CHENANGO COUNTY – As talks of another bump in minimum wage swirls among state legislators, the farming community is speaking out, arguing that another minimum wage increase would cause more harm than help in the agriculture industry.
Last week, the New York Farm Bureau took a stance against the proposal to raise the statewide minimum wage from the current $8.75 to $10.50 (and $11.50 in New York City). On the opposite side, advocates of the proposal insist the extra pay would help low-wage workers out of poverty while dumping more money into the economy.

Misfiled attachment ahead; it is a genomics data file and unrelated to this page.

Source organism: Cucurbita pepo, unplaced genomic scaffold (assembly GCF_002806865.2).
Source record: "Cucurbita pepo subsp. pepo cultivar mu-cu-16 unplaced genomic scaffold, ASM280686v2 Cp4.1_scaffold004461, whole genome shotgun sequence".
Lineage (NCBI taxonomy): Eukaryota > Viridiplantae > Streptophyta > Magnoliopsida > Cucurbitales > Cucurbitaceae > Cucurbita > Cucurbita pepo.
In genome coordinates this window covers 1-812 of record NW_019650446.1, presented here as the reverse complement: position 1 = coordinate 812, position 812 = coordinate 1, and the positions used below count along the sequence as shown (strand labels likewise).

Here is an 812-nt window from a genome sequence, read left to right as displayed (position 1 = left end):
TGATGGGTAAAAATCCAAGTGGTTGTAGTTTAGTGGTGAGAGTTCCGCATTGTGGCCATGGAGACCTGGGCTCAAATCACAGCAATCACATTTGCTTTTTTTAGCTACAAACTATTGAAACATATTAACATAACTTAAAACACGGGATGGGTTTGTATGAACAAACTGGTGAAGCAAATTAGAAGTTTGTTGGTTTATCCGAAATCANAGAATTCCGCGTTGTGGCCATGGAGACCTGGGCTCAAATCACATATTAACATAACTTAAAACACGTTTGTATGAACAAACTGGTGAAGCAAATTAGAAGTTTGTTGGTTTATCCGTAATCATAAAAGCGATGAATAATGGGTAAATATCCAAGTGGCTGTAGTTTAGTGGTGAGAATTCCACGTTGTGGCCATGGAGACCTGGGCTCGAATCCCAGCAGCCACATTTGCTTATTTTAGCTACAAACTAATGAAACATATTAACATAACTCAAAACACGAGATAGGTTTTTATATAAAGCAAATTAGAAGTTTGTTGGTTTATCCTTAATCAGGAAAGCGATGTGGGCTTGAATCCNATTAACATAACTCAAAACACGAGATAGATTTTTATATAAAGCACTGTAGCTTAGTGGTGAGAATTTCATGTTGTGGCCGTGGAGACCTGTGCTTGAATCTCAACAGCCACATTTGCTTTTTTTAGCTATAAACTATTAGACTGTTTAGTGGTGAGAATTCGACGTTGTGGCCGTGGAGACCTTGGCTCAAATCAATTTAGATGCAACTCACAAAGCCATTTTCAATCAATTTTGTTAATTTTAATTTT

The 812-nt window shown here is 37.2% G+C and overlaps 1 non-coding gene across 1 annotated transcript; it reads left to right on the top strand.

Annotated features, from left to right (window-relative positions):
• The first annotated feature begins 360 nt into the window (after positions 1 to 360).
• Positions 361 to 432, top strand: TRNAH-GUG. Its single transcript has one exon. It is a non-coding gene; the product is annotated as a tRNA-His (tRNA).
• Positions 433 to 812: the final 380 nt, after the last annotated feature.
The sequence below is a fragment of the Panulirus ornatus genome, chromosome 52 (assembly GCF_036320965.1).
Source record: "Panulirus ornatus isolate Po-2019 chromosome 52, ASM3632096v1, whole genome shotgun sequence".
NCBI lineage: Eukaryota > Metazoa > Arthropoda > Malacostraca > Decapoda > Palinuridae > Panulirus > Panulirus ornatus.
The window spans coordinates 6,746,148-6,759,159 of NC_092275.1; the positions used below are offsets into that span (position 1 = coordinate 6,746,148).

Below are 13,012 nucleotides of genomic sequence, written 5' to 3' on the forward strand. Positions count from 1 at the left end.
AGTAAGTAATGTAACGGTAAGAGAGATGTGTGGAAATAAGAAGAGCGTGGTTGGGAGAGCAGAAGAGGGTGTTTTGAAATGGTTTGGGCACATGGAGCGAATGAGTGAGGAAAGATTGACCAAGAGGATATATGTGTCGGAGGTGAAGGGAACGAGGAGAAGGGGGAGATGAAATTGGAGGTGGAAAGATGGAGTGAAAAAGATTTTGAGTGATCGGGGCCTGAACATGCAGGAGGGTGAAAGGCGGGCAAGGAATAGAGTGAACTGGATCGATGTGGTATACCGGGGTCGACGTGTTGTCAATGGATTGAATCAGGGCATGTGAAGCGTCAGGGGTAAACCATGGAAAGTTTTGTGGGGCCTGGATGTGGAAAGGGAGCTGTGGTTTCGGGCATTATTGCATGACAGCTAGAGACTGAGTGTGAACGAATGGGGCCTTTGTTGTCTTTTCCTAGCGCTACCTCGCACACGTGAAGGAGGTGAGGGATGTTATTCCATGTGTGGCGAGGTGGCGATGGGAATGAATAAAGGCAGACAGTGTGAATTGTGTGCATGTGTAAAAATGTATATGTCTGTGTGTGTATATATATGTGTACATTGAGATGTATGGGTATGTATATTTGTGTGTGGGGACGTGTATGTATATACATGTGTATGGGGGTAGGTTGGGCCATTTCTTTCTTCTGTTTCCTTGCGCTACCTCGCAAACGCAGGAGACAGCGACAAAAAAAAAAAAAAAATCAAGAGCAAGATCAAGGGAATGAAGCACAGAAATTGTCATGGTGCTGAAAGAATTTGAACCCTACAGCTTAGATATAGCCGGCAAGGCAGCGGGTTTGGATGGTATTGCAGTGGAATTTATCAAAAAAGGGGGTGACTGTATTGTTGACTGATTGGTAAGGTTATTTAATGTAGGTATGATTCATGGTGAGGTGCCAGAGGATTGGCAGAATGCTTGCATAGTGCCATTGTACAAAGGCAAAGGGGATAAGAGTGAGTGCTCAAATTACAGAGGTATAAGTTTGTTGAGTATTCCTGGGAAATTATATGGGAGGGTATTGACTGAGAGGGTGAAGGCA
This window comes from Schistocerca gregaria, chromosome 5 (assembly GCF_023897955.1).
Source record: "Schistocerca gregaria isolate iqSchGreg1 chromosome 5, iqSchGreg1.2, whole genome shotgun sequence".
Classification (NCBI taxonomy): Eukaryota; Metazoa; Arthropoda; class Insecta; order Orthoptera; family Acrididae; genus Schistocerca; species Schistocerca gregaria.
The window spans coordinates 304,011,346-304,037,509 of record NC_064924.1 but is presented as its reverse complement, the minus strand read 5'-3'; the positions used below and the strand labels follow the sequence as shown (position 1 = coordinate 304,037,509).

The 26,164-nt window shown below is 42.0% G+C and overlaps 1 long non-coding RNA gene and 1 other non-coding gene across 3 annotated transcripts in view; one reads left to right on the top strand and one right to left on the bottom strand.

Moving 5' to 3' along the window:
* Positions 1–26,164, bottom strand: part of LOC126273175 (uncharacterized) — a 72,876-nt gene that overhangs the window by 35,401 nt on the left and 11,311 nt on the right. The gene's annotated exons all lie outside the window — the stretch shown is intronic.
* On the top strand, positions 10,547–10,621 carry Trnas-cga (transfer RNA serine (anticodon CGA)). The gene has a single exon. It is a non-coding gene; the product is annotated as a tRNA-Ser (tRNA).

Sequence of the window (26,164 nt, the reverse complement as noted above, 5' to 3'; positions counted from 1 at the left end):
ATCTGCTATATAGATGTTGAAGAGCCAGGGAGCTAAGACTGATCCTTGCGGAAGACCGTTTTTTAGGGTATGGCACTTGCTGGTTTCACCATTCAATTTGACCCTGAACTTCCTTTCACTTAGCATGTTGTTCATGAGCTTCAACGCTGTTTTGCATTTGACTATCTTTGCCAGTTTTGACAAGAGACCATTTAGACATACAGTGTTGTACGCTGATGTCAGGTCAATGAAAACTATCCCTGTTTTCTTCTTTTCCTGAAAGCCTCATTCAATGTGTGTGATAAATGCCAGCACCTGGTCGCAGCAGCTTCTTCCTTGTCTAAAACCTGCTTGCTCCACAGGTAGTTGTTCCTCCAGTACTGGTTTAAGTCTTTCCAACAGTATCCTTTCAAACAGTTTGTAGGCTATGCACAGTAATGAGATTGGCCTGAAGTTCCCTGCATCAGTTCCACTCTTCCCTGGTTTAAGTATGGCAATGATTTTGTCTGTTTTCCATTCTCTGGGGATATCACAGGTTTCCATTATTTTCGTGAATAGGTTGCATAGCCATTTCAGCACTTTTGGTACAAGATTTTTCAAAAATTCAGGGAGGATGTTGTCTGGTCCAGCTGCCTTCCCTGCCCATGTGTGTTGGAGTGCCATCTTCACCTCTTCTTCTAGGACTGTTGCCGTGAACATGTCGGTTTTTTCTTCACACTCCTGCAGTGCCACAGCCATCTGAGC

But according to NYFB, that theory overlooks the tight operational budgets of farms already at a competitive disadvantage with states like Pennsylvania, Wisconsin, and Idaho that pay the federal minimum wage of $7.25.
What’s more, many farmers already pay above current rate, the organization says, citing data from the USDA that shows an average agriculture wage rate of $12.15. And the H-2A program requires that temporary workers be paid $11.26.